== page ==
Where are the sysadmins?

Recently I have been trying to find a sysadmin for our lab. Hopeless. Where do you find one?

Our government-dictated recruiting system is so stupid that we cannot hire the person we want. Rather, we specify the criteria that the person should meet and a panel in Madrid runs the whole selection process. A few months later, somebody turns up with a signed contract under his/her arm and you are supposed to smile and be happy with him/her for a couple of years.

To add insult to injury, the criteria that the Madrid guys would take from us are supposed to be outlined in a few paragraphs. Part of these criteria must address the university degree of the individual to be hired.

As you can imagine, the outcome of this nonsensical policy is quite random. Sometimes you get brilliant people, sometimes you get people that are severly mismatched to their position.

Oh well. I digress. So, what am I supposed to write in a few paragraphs so that the best possible sysadmins are selected? What kind of degree is logical to expect from a top sysadmin?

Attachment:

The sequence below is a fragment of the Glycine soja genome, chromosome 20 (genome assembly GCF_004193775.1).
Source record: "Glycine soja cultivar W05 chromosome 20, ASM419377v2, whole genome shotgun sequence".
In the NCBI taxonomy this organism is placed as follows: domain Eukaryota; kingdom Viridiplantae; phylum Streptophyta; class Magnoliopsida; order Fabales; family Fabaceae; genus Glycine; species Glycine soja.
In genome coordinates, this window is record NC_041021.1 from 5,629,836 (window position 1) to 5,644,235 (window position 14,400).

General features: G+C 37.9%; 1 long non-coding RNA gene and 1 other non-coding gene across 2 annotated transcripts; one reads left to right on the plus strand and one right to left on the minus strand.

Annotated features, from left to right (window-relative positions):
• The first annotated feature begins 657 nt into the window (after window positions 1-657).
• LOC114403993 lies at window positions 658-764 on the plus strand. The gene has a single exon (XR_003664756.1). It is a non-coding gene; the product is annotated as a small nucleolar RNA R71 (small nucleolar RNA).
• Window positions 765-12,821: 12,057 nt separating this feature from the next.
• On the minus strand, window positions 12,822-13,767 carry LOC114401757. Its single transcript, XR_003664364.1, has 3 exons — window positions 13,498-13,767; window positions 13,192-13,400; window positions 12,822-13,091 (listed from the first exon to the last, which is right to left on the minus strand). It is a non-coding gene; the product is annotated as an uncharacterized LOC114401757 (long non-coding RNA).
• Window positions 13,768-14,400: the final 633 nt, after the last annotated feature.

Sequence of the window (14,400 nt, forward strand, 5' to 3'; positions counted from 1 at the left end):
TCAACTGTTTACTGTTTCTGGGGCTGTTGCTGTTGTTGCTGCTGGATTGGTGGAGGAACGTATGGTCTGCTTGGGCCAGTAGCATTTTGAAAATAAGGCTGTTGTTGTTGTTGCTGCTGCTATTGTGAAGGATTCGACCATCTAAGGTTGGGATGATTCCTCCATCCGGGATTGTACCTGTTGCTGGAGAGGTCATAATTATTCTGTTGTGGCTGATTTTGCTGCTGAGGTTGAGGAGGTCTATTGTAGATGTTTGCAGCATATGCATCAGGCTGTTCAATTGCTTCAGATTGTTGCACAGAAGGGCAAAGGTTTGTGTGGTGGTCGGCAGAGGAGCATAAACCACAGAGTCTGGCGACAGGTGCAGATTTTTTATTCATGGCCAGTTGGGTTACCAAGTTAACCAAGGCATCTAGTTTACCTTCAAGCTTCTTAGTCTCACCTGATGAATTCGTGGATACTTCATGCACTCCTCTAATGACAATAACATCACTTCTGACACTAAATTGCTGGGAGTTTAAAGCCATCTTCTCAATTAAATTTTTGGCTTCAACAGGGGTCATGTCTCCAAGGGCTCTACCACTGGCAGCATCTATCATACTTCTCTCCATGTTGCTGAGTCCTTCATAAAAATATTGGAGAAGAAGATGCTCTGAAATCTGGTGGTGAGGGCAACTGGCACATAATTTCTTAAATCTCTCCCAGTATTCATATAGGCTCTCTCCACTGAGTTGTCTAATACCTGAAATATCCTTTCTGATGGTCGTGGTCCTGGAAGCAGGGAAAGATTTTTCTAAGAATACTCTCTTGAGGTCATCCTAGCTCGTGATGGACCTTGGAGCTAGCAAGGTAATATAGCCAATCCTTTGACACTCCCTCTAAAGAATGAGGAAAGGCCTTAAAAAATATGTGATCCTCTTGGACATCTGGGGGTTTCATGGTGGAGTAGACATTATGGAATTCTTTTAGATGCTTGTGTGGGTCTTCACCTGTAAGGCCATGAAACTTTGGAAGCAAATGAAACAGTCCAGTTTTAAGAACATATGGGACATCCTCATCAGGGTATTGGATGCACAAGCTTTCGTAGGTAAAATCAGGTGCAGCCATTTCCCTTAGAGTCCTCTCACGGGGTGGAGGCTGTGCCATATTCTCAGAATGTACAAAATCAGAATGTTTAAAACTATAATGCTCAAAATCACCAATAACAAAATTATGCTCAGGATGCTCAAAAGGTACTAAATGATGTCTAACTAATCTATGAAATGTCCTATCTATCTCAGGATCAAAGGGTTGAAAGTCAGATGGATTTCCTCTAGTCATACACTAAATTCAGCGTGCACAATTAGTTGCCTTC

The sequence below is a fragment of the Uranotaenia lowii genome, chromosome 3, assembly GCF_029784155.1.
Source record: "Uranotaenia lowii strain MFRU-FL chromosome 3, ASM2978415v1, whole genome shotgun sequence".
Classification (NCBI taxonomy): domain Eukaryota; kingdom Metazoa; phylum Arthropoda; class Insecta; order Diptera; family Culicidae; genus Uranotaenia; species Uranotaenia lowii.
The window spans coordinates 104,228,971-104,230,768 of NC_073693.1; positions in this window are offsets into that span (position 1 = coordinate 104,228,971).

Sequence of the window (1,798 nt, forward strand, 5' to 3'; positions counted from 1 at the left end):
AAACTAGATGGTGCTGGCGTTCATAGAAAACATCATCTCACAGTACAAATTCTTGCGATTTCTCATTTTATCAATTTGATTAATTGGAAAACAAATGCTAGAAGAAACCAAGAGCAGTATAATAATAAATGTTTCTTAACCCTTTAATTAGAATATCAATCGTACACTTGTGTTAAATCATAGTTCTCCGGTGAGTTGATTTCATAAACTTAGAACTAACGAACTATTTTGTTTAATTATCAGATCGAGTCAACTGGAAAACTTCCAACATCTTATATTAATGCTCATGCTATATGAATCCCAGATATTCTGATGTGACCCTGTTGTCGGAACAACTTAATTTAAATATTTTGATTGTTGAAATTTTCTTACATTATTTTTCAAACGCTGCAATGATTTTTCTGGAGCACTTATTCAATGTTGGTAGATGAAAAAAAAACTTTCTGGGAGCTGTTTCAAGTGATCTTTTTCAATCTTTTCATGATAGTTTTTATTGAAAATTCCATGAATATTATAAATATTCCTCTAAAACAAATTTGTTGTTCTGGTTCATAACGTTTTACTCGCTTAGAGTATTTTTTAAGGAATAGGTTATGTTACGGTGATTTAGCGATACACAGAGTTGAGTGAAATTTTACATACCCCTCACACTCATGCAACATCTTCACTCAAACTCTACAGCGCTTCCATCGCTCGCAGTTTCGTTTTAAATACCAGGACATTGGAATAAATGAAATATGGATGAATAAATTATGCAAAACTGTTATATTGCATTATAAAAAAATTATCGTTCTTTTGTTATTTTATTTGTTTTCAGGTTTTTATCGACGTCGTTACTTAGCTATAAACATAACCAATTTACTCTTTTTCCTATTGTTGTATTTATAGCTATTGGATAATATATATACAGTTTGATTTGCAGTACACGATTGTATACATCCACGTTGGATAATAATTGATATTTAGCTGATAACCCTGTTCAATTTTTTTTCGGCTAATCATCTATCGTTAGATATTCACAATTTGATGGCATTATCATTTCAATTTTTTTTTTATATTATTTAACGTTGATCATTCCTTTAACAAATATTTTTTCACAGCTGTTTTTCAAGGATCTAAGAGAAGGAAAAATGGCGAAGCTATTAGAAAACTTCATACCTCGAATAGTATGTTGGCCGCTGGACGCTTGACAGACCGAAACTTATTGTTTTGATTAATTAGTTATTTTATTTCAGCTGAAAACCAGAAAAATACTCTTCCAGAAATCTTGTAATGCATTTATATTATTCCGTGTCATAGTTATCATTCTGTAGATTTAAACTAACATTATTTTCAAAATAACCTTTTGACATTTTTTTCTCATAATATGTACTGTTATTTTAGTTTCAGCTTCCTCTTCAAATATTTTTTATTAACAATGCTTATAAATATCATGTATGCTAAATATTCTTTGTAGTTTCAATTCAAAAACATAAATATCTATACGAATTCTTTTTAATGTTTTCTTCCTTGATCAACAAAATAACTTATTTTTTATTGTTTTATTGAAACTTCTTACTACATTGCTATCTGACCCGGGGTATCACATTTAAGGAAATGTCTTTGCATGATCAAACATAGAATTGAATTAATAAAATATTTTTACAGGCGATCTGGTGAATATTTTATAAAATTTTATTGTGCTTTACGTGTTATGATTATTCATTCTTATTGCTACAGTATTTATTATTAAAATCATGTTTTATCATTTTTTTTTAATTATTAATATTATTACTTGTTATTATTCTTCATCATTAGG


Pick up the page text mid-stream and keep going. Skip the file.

Wikipedia says that there’s no single path to becoming a sysadmin, and this quite matches my own experience. The good sysadmins I’ve met come from all sorts of funny backgrounds, from biology to history to commerce & economics.



2 Responses to “Where are the sysadmins?”

  1. 1 Fernando 12 August 2008 at 8:48

    I don’t think I can help you, but have you tried FP Graduates in Systems Administration? They say that the FP is the best place to go for this kind of stuff.
    Your problem is that you are searching for university degrees and, in my own experience, there is no university graduate interested in Systems Administration. Perhaps you can get one who has attended a Master in Systems Administration (The University of Deusto used to have one of those), but that’ll be all you can do.
    Good luck in your search!

  2. 2 cesargon 12 August 2008 at 15:28

    I am not constrained to university degrees: I can specify any degree I want. I have used trade school degrees before with similar random results: what people have studied seems to be quite unrelated to people’s actual skills and interests. The real problem seems to be the disconnection between the reality (i.e. I need somebody with skills such and such) and what the stupid government policies dictate (i.e. you specify selection criteria based on degrees rather than skills).

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